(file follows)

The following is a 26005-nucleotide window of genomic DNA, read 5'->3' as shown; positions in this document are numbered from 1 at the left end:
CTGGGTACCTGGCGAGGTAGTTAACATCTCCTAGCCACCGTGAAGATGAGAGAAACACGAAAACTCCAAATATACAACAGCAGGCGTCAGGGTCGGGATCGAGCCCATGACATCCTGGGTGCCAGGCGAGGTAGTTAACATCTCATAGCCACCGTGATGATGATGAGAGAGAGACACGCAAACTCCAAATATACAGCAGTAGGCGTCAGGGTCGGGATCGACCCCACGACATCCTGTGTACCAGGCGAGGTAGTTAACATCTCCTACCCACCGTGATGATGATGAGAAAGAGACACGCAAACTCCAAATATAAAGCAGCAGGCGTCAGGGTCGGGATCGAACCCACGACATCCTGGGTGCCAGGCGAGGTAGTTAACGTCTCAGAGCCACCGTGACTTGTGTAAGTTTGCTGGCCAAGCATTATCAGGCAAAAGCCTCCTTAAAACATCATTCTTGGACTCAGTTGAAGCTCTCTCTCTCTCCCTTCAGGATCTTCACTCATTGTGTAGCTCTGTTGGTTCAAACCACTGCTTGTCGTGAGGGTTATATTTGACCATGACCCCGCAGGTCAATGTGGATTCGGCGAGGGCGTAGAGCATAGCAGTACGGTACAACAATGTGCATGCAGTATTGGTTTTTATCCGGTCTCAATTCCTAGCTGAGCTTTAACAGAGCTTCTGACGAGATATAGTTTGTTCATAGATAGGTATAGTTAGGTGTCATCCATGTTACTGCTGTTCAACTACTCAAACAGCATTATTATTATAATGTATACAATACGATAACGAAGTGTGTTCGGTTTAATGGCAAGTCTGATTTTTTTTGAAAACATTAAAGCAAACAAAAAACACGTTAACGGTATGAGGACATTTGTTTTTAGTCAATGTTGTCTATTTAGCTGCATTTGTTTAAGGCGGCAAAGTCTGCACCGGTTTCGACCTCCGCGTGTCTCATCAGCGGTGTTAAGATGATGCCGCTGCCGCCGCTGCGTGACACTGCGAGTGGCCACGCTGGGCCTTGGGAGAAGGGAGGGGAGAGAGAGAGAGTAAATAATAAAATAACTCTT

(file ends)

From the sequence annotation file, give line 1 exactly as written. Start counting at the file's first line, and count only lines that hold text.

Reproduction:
The following is a 26005-nucleotide window of genomic DNA, read 5'->3' as shown; positions in this document are numbered from 1 at the left end: